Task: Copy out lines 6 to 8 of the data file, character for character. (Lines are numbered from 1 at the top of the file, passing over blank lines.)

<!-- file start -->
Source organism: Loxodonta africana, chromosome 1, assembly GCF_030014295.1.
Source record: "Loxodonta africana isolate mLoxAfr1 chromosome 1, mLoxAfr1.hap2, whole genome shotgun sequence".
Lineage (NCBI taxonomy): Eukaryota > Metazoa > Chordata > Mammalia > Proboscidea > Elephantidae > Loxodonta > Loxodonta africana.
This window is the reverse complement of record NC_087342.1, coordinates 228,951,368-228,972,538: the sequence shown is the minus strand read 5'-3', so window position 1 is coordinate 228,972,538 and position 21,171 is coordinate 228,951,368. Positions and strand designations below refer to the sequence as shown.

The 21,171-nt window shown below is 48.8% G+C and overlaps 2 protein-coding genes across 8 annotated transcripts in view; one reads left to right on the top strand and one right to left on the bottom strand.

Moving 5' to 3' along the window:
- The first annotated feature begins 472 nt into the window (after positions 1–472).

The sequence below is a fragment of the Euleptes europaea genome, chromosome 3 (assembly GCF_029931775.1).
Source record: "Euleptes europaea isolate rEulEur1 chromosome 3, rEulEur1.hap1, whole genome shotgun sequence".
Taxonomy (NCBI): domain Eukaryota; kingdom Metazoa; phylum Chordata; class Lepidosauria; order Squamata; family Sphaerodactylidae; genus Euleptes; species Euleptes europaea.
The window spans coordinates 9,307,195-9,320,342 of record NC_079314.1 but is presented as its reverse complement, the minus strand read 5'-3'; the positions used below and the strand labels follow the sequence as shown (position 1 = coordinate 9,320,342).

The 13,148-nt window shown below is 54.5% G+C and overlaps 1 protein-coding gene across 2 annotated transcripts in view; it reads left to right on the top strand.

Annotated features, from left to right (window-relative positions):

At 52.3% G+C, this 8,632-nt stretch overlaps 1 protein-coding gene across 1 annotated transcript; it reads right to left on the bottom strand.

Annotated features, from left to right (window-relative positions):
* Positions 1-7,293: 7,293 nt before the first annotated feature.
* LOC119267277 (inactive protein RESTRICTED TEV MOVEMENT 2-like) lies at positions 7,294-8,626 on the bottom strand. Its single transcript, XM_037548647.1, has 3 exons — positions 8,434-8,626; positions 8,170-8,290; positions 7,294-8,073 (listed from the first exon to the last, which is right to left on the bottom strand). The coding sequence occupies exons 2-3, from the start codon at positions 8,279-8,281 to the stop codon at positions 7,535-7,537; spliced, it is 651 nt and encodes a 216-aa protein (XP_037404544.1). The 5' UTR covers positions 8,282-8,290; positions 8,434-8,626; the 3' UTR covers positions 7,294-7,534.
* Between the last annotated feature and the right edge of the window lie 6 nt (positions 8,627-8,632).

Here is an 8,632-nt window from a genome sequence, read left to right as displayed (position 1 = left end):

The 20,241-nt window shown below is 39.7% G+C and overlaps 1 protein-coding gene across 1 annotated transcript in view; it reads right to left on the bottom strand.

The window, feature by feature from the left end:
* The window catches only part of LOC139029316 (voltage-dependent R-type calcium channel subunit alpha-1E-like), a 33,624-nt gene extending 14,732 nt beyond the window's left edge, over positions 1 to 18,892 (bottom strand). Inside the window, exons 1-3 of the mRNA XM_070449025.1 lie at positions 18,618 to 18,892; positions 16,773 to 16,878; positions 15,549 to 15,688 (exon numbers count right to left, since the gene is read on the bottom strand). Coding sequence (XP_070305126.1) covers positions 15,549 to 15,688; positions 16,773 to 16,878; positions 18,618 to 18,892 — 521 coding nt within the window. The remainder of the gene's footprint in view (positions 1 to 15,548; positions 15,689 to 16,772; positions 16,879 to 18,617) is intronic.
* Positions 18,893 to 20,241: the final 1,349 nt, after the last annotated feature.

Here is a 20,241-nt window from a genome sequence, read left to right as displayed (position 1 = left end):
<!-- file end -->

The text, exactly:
Moving 5' to 3' along the window:
- The first annotated feature begins 472 nt into the window (after positions 1–472).

The sequence below is a fragment of the Euleptes europaea genome, chromosome 3 (assembly GCF_029931775.1).